"Go shopping." ~ President George W. Bush shortly after 9/11
"Finance has increasingly made us creatures of time." ~ William N. Goetzmann, "Money Changes Everything: How Finance Made Civilization Possible."
The Sierra Club mails me shiny nickels proudly visible through clear pockets on the envelopes; earlier this year Capital One Visa paid me over $500 to use their Spark Business card for a few months; sundry magazines offer to send me months of free issues with no obligation; every week scores of websites try to sign me up for Freemium service with phrases such as, "Your credit card will not be charged until..."; for more than a decade Amazon gave free shipping with purchases over $25 (the joke was, "They're losing money on every sale but they're making up for it in volume!") and now offers PRIME free 2-day shipping plus films, music and television shows free for a month and thereafter $99 per year.
All of these may seem benign... if... if there weren't these things called algorithms that prey on the most unseemly characteristics of human nature, such as slothfulness.
Let's break it down: although apparently counter-intuitive, the nickel sent by the Sierra Club (which is a highly admirable organization that I love and respect - except for their marketing) will subconsciously manipulate a sufficient percentage of people to feel guilty and send donations. Capital One is betting that a sufficient percentage of cardmembers will run up debt and pay interest on that debt plus annual fees. Magazines bet that a sufficient percentage of people will forget or be too lazy to cancel their subscriptions after the trial periods finish. Ditto for Freemium websites and software. Amazon essentially uses the same business model that crack cocaine dealers used in the 1980s, getting people addicted to instant gratification with Amazon Prime while making their non-subscription based services painful and expensive.
I prefer transparency, honesty. I like when 2-3% is added on to my dinner bill to pay for health insurance for the wait staff and it is noted on the check. What I dislike are those "Launch" techniques where people spend months "building trust, building a relationship," then fabricate fictional "anchors" such as "This xxxxx normally retails for $8,000 but if you buy it within the next 24 hours it is only $197!"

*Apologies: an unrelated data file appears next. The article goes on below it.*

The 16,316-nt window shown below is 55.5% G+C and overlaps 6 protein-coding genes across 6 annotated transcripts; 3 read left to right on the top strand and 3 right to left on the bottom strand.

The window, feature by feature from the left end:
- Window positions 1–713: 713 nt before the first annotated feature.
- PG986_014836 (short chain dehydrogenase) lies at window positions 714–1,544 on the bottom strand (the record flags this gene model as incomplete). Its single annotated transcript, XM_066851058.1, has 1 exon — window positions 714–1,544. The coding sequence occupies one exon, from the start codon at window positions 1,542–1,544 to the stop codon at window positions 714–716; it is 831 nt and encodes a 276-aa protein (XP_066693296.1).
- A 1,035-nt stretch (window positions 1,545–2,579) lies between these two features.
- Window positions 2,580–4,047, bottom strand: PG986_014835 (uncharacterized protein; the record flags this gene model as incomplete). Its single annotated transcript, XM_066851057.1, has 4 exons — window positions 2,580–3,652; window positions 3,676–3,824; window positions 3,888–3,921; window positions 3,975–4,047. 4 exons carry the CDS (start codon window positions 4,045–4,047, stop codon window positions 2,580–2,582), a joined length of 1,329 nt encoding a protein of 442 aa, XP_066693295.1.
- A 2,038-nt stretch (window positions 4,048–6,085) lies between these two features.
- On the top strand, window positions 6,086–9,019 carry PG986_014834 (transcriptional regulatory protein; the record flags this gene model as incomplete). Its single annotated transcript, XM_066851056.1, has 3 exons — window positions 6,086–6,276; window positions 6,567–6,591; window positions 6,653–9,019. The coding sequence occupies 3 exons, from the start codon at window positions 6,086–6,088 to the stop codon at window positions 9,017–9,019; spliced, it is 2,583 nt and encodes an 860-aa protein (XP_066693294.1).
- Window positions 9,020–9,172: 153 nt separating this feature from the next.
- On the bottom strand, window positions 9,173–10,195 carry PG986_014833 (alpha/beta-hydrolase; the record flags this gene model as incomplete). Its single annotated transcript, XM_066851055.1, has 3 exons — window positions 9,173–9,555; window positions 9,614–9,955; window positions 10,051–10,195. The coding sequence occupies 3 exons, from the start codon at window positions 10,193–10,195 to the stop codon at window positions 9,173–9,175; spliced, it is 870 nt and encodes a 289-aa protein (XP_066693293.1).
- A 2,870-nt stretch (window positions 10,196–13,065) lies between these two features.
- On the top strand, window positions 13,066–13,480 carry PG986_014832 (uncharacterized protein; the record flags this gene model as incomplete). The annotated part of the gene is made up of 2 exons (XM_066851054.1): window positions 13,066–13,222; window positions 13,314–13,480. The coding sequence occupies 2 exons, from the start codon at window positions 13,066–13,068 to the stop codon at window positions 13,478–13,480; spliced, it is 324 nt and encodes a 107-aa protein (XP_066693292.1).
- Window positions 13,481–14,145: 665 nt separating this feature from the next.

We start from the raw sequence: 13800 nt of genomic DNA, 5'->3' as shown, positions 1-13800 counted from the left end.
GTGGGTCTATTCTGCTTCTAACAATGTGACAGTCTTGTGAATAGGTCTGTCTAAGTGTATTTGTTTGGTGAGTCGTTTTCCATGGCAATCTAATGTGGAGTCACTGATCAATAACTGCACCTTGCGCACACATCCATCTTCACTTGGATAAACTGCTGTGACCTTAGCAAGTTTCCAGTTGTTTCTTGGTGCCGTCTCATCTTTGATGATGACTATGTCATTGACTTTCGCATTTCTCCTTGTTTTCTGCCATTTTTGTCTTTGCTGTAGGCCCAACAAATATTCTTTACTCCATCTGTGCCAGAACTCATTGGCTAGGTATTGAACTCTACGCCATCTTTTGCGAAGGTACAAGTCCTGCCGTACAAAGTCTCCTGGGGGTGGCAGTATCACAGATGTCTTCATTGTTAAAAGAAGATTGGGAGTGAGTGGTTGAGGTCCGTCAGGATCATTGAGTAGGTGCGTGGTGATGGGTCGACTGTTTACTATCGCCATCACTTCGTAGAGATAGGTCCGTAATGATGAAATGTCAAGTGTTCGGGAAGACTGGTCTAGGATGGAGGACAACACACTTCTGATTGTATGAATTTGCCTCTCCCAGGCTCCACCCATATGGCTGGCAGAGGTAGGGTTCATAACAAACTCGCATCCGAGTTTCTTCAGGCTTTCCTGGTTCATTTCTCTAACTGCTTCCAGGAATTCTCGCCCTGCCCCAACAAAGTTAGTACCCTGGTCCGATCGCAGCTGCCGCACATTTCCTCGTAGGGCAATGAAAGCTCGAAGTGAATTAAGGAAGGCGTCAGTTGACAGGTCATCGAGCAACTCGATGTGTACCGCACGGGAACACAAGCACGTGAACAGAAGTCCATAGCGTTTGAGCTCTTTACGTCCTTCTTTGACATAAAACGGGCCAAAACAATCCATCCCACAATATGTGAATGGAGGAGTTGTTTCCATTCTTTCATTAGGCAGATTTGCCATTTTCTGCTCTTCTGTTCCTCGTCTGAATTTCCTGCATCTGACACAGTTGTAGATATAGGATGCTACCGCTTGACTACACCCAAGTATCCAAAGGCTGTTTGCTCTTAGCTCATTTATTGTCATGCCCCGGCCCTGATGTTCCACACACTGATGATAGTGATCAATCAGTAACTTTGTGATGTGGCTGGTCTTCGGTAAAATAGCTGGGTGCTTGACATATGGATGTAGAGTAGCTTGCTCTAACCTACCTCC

Yes, prices ending in "7" sell more than those ending in any of the other digits.
Oh yeah, creating false senses of urgency and exclusivity never hurt: "This is a limited time offer!" "This WILL sell-out!" "Don't miss out!"
Psychologists who study consumer behavior know silly facts like the average person has to see a new item 18 times and visit a website 3 or 4 times before making a purchase. Hence all of those "re-targeting" pop-ups that appear in the banners of the articles you read that just happen to promote the Amazon/Target/Walmart/BestBuy items that you visited months ago.
Also, for decades psychologists have known that "the-foot-in-the-door technique" that encyclopedia salespeople used in the 1950s and 60s works, which is why the Sierra Club keeps sending me nickels.
All of these sales techniques make people think they need certain goods and services just to keep up with the Joneses and Kardashians. But one should ask: are there not psychological and social ramifications of all of this advertising, marketing, branding, selling, upselling, buying, lending and borrowing that exacerbate the culture wars between the haves and have-nots? (cf. Adam Curtis' cogent "The Century of the Self")
As Nate Cohn noted this week in the New York Times, "If there is a lesson for the United States in the decision by British voters to exit the European Union, it is the importance of the emerging split between the beneficiaries of multicultural globalism and the working-class ethno-nationalists who feel left behind. These issues have the potential to overcome longstanding partisan ties, even in the United States."